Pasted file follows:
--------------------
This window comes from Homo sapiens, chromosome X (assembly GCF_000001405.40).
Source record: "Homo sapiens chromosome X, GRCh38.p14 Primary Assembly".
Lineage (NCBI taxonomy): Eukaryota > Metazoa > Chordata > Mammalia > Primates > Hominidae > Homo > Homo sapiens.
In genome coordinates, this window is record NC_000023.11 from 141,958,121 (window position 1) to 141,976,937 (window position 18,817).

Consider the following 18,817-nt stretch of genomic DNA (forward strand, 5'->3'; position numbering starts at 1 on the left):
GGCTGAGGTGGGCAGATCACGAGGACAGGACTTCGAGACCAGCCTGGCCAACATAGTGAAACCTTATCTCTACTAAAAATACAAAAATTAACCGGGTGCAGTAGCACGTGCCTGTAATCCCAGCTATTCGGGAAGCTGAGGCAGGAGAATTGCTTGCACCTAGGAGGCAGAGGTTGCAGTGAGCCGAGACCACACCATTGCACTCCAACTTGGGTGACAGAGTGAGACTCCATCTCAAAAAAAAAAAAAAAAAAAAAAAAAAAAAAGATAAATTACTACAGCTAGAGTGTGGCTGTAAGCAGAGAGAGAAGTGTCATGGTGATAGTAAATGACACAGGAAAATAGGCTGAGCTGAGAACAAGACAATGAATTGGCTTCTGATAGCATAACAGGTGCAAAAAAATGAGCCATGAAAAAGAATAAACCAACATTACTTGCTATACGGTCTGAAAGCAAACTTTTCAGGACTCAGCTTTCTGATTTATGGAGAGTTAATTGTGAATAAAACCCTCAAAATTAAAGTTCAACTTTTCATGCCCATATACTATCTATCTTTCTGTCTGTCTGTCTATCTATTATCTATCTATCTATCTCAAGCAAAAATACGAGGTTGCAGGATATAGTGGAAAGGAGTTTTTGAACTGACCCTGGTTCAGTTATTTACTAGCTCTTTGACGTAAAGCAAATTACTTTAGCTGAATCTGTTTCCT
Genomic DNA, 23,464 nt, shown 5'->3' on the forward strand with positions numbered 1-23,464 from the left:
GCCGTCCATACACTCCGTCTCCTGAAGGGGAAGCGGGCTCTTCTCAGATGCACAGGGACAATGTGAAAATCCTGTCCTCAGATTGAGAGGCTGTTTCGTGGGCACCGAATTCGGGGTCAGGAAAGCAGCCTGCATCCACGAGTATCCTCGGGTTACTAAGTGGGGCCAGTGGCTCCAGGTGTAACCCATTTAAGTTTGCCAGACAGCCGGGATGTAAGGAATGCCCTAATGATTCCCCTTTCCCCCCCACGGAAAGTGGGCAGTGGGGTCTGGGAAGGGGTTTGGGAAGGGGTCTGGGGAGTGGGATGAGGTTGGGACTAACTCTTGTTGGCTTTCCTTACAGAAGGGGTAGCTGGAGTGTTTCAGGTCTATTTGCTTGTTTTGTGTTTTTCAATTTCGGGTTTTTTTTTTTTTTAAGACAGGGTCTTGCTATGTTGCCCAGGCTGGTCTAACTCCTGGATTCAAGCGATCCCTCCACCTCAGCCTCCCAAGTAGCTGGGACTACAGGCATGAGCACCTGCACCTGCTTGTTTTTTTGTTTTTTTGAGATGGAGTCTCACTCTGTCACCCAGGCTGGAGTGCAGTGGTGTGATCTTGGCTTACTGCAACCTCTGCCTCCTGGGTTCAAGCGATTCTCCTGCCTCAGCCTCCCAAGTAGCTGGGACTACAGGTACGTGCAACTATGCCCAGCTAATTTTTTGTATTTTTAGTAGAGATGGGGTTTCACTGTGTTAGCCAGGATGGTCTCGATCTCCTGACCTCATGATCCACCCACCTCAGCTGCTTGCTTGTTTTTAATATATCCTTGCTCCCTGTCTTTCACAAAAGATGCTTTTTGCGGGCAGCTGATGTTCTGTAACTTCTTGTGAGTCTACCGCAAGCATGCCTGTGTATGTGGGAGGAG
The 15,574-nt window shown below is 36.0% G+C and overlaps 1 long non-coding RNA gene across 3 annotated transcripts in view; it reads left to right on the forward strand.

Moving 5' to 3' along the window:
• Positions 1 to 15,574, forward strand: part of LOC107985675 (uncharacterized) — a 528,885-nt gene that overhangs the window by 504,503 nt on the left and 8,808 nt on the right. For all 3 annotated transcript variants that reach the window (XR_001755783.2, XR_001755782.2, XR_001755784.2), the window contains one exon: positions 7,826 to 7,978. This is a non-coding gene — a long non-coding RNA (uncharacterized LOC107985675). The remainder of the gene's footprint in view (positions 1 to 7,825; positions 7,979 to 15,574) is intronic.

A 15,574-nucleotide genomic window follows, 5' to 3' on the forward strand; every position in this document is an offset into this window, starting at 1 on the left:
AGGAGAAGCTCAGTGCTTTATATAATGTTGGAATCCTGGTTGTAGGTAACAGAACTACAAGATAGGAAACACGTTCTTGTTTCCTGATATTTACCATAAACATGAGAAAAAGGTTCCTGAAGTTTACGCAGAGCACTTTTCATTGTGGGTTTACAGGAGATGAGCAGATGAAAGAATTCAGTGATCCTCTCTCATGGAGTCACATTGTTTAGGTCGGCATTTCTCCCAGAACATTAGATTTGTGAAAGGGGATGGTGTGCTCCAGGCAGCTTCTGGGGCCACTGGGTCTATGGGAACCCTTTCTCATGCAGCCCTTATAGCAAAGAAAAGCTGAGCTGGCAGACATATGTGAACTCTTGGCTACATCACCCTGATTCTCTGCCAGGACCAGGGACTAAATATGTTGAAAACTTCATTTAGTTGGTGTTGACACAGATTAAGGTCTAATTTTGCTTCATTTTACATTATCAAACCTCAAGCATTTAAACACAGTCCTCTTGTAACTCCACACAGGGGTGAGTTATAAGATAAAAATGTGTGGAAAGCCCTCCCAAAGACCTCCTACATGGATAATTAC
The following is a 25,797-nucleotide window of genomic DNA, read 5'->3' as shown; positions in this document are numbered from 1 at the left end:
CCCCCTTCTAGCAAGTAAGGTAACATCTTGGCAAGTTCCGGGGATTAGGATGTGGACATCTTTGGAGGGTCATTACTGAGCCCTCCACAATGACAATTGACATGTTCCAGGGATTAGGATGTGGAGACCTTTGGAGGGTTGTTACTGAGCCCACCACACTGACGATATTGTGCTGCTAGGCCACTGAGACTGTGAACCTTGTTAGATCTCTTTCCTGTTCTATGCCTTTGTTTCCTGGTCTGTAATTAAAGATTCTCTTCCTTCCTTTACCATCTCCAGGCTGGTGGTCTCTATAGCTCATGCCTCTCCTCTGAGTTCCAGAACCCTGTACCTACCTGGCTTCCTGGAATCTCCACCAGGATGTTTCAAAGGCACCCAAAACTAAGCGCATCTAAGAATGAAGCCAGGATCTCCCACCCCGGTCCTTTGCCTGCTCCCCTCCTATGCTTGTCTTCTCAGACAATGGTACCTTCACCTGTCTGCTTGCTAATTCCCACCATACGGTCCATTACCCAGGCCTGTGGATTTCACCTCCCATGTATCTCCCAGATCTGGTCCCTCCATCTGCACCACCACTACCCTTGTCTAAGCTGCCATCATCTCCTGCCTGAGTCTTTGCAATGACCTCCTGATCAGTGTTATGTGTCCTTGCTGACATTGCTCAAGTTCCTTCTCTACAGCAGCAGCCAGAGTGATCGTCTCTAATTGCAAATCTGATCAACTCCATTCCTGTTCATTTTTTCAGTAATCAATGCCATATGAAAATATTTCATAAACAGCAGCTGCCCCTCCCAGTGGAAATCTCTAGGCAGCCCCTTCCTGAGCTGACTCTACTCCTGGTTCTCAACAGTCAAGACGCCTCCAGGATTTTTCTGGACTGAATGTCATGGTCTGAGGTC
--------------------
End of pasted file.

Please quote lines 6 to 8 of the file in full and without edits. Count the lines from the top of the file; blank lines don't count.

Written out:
GGCTGAGGTGGGCAGATCACGAGGACAGGACTTCGAGACCAGCCTGGCCAACATAGTGAAACCTTATCTCTACTAAAAATACAAAAATTAACCGGGTGCAGTAGCACGTGCCTGTAATCCCAGCTATTCGGGAAGCTGAGGCAGGAGAATTGCTTGCACCTAGGAGGCAGAGGTTGCAGTGAGCCGAGACCACACCATTGCACTCCAACTTGGGTGACAGAGTGAGACTCCATCTCAAAAAAAAAAAAAAAAAAAAAAAAAAAAAAGATAAATTACTACAGCTAGAGTGTGGCTGTAAGCAGAGAGAGAAGTGTCATGGTGATAGTAAATGACACAGGAAAATAGGCTGAGCTGAGAACAAGACAATGAATTGGCTTCTGATAGCATAACAGGTGCAAAAAAATGAGCCATGAAAAAGAATAAACCAACATTACTTGCTATACGGTCTGAAAGCAAACTTTTCAGGACTCAGCTTTCTGATTTATGGAGAGTTAATTGTGAATAAAACCCTCAAAATTAAAGTTCAACTTTTCATGCCCATATACTATCTATCTTTCTGTCTGTCTGTCTATCTATTATCTATCTATCTATCTCAAGCAAAAATACGAGGTTGCAGGATATAGTGGAAAGGAGTTTTTGAACTGACCCTGGTTCAGTTATTTACTAGCTCTTTGACGTAAAGCAAATTACTTTAGCTGAATCTGTTTCCT
Genomic DNA, 23,464 nt, shown 5'->3' on the forward strand with positions numbered 1-23,464 from the left:
GCCGTCCATACACTCCGTCTCCTGAAGGGGAAGCGGGCTCTTCTCAGATGCACAGGGACAATGTGAAAATCCTGTCCTCAGATTGAGAGGCTGTTTCGTGGGCACCGAATTCGGGGTCAGGAAAGCAGCCTGCATCCACGAGTATCCTCGGGTTACTAAGTGGGGCCAGTGGCTCCAGGTGTAACCCATTTAAGTTTGCCAGACAGCCGGGATGTAAGGAATGCCCTAATGATTCCCCTTTCCCCCCCACGGAAAGTGGGCAGTGGGGTCTGGGAAGGGGTTTGGGAAGGGGTCTGGGGAGTGGGATGAGGTTGGGACTAACTCTTGTTGGCTTTCCTTACAGAAGGGGTAGCTGGAGTGTTTCAGGTCTATTTGCTTGTTTTGTGTTTTTCAATTTCGGGTTTTTTTTTTTTTTAAGACAGGGTCTTGCTATGTTGCCCAGGCTGGTCTAACTCCTGGATTCAAGCGATCCCTCCACCTCAGCCTCCCAAGTAGCTGGGACTACAGGCATGAGCACCTGCACCTGCTTGTTTTTTTGTTTTTTTGAGATGGAGTCTCACTCTGTCACCCAGGCTGGAGTGCAGTGGTGTGATCTTGGCTTACTGCAACCTCTGCCTCCTGGGTTCAAGCGATTCTCCTGCCTCAGCCTCCCAAGTAGCTGGGACTACAGGTACGTGCAACTATGCCCAGCTAATTTTTTGTATTTTTAGTAGAGATGGGGTTTCACTGTGTTAGCCAGGATGGTCTCGATCTCCTGACCTCATGATCCACCCACCTCAGCTGCTTGCTTGTTTTTAATATATCCTTGCTCCCTGTCTTTCACAAAAGATGCTTTTTGCGGGCAGCTGATGTTCTGTAACTTCTTGTGAGTCTACCGCAAGCATGCCTGTGTATGTGGGAGGAG